Thursday, September 24, 2009

Evil Considered Harmful

(and in other news, fire is hot, water is wet).

Perhaps I should rephrase the title, and explain that what I mean to say is that "Evil (should be) Considered Harmful". Not evil itself, which is of course harmful by definition, but the use of the term is harmful in engineering discourse.

The wiki definition is "Evil, in many cultures, is a broad term used to describe what are seen as subjectively harmful deeds that are labeled as such to steer moral support." (emphasis mine, of course). Contrast this with terms like "argument", or "logic", or "proof".

In engineering, it's intended to sum up in a single word some combination of bad practices. But what it really does is to suppress thought. It's not terribly well-defined, so what I mean by it may not be what you mean by it. But in general, when I say it about a design or practice, you and all Right-Thinking-Developers are expected to eschew that design or practice without even thinking about it.

Because of the "without thinking" aspect, its use is therefore contrary to the spirit of engineering.

Friday, September 4, 2009

When Can You Say "Test Complete"? (lessons from CodeJam - part 2)

The qualification round for CodeJam 2009 is past, and I've qualified for round 1.

But more importantly, I encountered something which I hope will teach me something... once I figure out what I can learn from it.

The lesson concerns testing.

A bit of background:
In CodeJam, you get a problem statement, which includes a few simple test cases and their expected results. Then there's two sets of data: the small, and the large. To check your results from those, you must upload them (and for the large, you get only one chance).

In this year's CodeJam qualifiers, I got all three problems right for the small input set, but for two of the problems, I failed on the large set.

But to the lesson: I wrote unit tests for everything I did in the CodeJam. My tests covered not only the sample input/outputs they gave, but also specific tests reflecting my understanding of the problem statement and my implementation of my solution to it.

I was therefore unsurprised when for each problem, my "small" input set results were judged to be correct.

But I was really stunned when it turned out that one one, but two of the large input sets had issues.

These issues are not like the one I had on one of the practice problems. These are clearly caused by a much subtler flaw in my implementation. Well, perhaps not too subtle. It might be as obvious as if I'd built a car for which the brakes did not work while the car was turning left... and then run a series of tests on it, all of which passed, and then had the problem surface on the real roads with real users.

Specifics: Watershed


My result set for the large dataset for the Watershed problem was wrong because the method responsible for assigning watershed code letters failed to meet the left-to-right, top-to-bottom ordering requirement on one of the test cases in the large input set.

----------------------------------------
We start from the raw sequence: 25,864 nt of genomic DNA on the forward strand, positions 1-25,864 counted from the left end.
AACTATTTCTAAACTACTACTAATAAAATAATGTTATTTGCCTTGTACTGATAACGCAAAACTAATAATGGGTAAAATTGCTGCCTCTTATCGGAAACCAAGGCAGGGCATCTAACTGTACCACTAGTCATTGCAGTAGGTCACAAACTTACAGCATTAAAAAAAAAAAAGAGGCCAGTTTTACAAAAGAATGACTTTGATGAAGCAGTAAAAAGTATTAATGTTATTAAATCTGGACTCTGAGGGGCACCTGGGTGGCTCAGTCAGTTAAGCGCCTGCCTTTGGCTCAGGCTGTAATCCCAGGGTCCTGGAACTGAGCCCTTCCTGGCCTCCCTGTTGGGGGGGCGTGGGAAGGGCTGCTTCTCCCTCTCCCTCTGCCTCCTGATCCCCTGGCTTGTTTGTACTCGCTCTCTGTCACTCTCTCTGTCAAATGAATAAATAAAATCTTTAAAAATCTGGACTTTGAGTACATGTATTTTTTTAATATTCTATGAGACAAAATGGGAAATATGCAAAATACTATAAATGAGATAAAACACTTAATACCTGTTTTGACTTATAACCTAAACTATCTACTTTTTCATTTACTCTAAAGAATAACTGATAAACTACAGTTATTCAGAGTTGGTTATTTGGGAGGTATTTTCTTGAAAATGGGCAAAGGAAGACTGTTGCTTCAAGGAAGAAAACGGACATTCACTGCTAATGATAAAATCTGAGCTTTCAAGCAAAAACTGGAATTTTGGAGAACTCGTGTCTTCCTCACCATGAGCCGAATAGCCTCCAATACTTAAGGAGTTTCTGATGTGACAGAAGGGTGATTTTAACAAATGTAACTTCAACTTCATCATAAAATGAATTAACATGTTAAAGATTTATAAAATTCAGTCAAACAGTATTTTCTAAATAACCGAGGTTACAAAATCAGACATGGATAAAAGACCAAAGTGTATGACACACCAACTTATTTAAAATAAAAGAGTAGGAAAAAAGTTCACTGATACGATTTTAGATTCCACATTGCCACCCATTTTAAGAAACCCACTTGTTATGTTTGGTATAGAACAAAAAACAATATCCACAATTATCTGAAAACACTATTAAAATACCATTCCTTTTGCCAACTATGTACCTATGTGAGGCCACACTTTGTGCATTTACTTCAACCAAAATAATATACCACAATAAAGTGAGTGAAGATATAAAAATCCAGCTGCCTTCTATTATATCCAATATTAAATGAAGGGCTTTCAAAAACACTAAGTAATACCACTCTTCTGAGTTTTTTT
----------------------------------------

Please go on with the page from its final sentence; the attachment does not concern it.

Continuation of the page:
Remember: it had worked for the examples in the problem statement, it worked for my suite of unit tests, and it worked for the small input set. So somehow, there was a pattern of input data which demonstrated a flaw.

To be able to diagnose this after the qualification round, I downloaded someone else's solution, and without looking at their code, compiled and ran it to generate an output set I could compare with mine.


Specifics: Welcome to CodeJam


For the Welcome To CodeJam problem, my implementation again worked for the examples, my unit tests, and the small input set.

But while processing the large input set, it went into an infinite loop. There's a particular configuration of input characters on which my recursion logic fails - it gets midway through the input, then (correctly) fails to find the next character in the target, but then for some reason, the backtracking fails to work properly. It backtracks to a position it had been in before, so that it loops forever.

Lessons?


Clearly, there's something to be learned from this (other than the obvious - write better code), and that's to write better tests. But how, exactly, to do that, that's a harder lesson.

For the Watershed problem, I'm not entirely sure, but I do think it's likely that I could have looked for configurations of altitudes which *might* have confused my algorithm in this way. I can create one now, but of course I've seen the example which had this effect.

However, for the Welcome To CodeJam problem, I'm completely at a loss as to how I could have created a test to catch this. I tested nearly three dozen cases, explicitly looking for backtracking behavior. None of them turned up this problem.

So the challenge is to figure out how to write better tests - tests which will enable me to say "code complete". And of course, to do so under the time stress of competition.

Monday, August 31, 2009

When Is Optimization Premature?

Avoiding premature optimization is one of those lessons you hear about, and use, but once in a while you forget.

I (re)learned this while working on one of the Project Euler problems.

From my analysis of the problem, it seemed clear to me that the solution would fall in a particular range of the input space. So clear that I set up my program to only examine that range, so clear that even when I got the wrong answer, it took me several minutes to realize that I'd made an assumption, and that it needed to be revisited.

Of course, the trick is always in the details: when is optimization premature, and when is it necessary to get to the solution in time?

This last point was struck home to me with great clarity, because for the very next problem, I didn't optimize early, I didn't take the obvious shortcut, and it blew the time up enormously. There's a huge difference between ON, OlogN, ONlogN and ON** for large values of N.

So when in the development process should optimizations and shortcuts be considered?

Friday, August 28, 2009

Project Euler

Something else I'm doing lately - for fun, to stretch myself, and also incidentally to practice for the CodeJam) is to work my way through the problems in Project Euler.

I haven't gotten very far yet (just fourteen problems as of today), since most of my time today is being spent on prep for an interview next week - for which I'm brushing up on JavaScript and MySQL. More thoughts on those as I come across them.

Observations from CodeJam (part 1)

I've been working my way through the problems from CodeJams past, and discovered something quite by accident.

Due to having made an error I couldn't solve by mere inspection, I got one of the practice problems wrong, and couldn't see the error. My solution worked for the two published input/result sets, but for the downloaded test case, it failed. But of course, the way their engine works, I couldn't see what was wrong.